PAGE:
The main objective of our group is the study of genetic variability in drug (xenobiotic) metabolism and its role in susceptibility to therapeutic drugs and environmental agents. This variability is a major determining factor in the beneficial and adverse effects inchemical exposure.
Research concerns functional and mechanistic studies of drug metabolism enzyme variants to obtain insight in molecular mechanism of function of these enzymes, allowing the rationalization of their effect in exposure to agents and in specific disease states. We focus mainly on human cytochrome P450, one of the most important enzyme families in drug metabolism, using various in vitro models, and a pleiotropy of genetic and biochemical techniques.
Funding by Horizon Europe (HORIZON-HLTH-2022-STAYHLTH-02/101095679)
Collaboration with Prof. Javier Cubero (Complutense University of Madrid - coordinator)
Know more here.
The project regards an EU funded Cost Action which addresses a serious health problem in Europe namely drug induced liver injury or DILI. The objectives of the PRO-EURO-DILI-NET Cost Action are to create a unique, co-operative, interdisciplinary European-based DILI network of stakeholders to co-ordinate efforts in DILI, to facilitate bi-directional exchange of discovered knowledge and generated hypotheses among different disciplines, and to promote clinically impactful knowledge discovery and its translation into clinical practice.
This Action will:
The network will promote and coordinate a highly translational and innovative research program in Europe and beyond with the ultimate goal to pre-empt and prevent DILI, develop innovative therapeutic approaches that could improve clinical outcomes and enhance public awareness, while developing a forum for knowledge exchange and training of young European researches.Michel Kranendonk, the head of the Xenobiotic Metabolism lab, is member of the Management Committee of this Cost Action as well as member of the Workgroup 3.
Open-access publication:ADVANCED PRECLINICAL MODELS FOR EVALUATION OF DRUG INDUCED LIVER INJURY - CONSENSUS STATEMENT BY THE EUROPEAN DRUG-INDUCED LIVER INJURY NETWORK [PRO-EURO-DILI-NET] Checa et al. (2021) J Hepatol https://doi.org/10.1016/j.jhep.2021.06.021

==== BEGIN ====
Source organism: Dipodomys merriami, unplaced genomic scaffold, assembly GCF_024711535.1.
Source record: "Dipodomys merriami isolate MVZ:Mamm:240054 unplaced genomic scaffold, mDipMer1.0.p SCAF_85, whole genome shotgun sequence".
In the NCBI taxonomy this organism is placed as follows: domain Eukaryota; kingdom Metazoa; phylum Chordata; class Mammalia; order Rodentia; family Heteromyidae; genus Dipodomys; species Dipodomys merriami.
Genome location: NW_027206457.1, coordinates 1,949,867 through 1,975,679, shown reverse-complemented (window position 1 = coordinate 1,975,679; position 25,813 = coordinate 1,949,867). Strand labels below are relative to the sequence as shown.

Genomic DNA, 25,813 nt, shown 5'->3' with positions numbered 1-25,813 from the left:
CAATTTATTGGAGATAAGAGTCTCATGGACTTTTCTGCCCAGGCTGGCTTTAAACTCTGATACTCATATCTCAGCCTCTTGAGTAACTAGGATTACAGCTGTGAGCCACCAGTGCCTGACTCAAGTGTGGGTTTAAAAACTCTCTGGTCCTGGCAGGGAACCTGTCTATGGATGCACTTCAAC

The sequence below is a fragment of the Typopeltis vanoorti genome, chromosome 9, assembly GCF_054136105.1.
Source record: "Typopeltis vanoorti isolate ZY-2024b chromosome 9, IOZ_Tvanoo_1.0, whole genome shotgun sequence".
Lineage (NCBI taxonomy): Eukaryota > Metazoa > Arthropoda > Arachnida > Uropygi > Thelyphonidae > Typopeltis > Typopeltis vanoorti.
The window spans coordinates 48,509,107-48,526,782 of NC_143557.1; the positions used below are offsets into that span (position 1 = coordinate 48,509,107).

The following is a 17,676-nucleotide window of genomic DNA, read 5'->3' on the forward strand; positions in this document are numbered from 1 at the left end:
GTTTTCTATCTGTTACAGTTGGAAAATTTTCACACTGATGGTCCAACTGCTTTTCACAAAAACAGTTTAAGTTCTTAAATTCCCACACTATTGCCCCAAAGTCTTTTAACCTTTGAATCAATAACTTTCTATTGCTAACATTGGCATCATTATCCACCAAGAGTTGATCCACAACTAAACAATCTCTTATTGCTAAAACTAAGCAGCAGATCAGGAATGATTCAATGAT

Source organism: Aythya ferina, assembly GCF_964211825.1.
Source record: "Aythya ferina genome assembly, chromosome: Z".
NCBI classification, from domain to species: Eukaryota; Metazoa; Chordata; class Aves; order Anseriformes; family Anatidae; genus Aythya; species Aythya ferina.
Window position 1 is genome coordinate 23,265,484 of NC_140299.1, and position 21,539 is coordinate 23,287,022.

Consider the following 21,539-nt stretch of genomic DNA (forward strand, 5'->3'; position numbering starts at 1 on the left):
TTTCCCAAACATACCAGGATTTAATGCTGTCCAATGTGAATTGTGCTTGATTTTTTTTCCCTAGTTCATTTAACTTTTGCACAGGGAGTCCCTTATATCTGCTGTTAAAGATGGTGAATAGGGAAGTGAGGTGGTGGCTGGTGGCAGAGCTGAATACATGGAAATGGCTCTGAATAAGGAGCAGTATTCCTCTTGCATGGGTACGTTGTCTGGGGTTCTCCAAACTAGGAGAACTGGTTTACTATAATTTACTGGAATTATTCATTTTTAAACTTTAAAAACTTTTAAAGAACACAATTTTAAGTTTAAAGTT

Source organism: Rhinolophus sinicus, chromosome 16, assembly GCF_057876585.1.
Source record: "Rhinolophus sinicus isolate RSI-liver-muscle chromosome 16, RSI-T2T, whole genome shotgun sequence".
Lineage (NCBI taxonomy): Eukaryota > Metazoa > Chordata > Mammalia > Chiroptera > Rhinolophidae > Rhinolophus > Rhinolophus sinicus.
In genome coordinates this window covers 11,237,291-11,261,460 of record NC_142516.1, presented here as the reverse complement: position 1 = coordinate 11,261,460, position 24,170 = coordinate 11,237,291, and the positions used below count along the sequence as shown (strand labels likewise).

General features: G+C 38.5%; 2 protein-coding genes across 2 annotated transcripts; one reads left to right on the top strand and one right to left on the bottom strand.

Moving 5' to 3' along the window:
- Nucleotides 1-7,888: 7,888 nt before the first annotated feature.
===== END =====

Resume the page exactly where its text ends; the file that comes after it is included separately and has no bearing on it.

NADPH cytochrome P450 oxidoreductase (CPR) is a diflavin protein which is the obligatory electron donor of CYP and non-CYP enzymes, which are involved in many physiological important processes. CPR, like all diflavin electron transfer (ET) enzymes, is a multidomain protein which undergoes large conformational changes in its ET function. CPR exists in a conformational equilibrium, between a closed (electron acceptor (NADPH) conformation and an open electron donation (interaction with redox partner) conformation. At the start of the project there were indications that both intrinsic (CPR determinants) and extrinsic (membrane environment and redox partners) control CPR’s open-closed dynamics, however several of these critical parameters were not analyzed.
The project had as goal to address these issues by:
The collaborative project between Lisbon and Toulouse (INSA) addressed these issues using both soluble purified (Partner 1, Toulouse) and membrane bound CPR forms (Partner 2 Lisbon).Several critical residues in a specific segment of the CPR protein, the hinge region could be identified in the open-closed dynamics of CPR, in which ionic strength seems to play a role. This extensive protein dynamics is responsible for the formation of an ensemble of open CPR conformers, by which CPR can interact with so many structurally different redox partners. Moreover, it was demonstrated that each redox partner (i.e. CYPs) interact with CPR via the use of specific biding-motifs of the interaction surface, the FMN domain, in an isoform specific manner. Additionally, we found that the substrate bound by CYP influences this interaction.
Team Members:Bernardo Brito Palma, Bruno Costa Gomes, Francisco Esteves, Diana Campelo
Esteves F, et al. Interaction Modes of Microsomal Cytochrome P450s with Its Reductase and the Role of Substrate Binding. Int. J. Mol. Sci. 2020 Sep 11;21(18):6669. doi: 10.3390/ijms21186669
Esteves F, etal. The Role of the FMN-Domain of Human Cytochrome P450 Oxidoreductase in Its Promiscuous Interactions with Structurally Diverse Redox Partners. Frontiers Pharmacol. 2020 Mar 18;11:299. doi: 10.3389/fphar.2020.00299
Campelo D, et al. Probing the Role of the Hinge Segment of Cytochrome P450 Oxidoreductase in the Interaction with Cytochrome P450. Int. J. Mol. Sci. 2018 Dec 6;19(12):3914. doi: 10.3390/ijms19123914
Quast RB. et al., Accurate Determination of Human CPR Conformational Equilibrium by smFRET Using Dual Orthogonal Noncanonical Amino Acid Labeling. Chembiochem. 2019 Mar 1;20(5):659-666. doi: 10.1002/cbic.201800607
Esteves F, et al. Human cytochrome P450 expression in bacteria: Whole-cell high-throughput activity assay for CYP1A2, 2A6 and 3A4. Biochem Pharmacol. 2018 Dec;158:134-140. doi: 10.1016/j.bcp.2018.10.006
Campelo D, et al. The Hinge Segment of Human NADPH-Cytochrome P450 Reductase in Conformational Switching: The Critical Role of Ionic Strength. Frontiers Pharmacol. 2017 Oct 30;8:755. doi: 10.3389/fphar.2017.00755
Esteves F, et al. The Central Role of Cytochrome P450 in Xenobiotic Metabolism—A Brief Review on a Fascinating Enzyme Family. J.Xenobiot. 2021, 11, 94–114. https://doi.org/10.3390/jox11030007
Deadline for contact: 10th March 2023For candidates residing in Portugal only.
Former Lab Members:
NOVA Medical SchoolCampo Mártires da Pátria, 1301169-056 LisboaPORTUGAL
GeralTel.: +351 218 803 000
Lista de Contactos
Elogios, Sugestões e Reclamações
Portal de Denúncias
Associação de Estudantes
Prémios e Distinções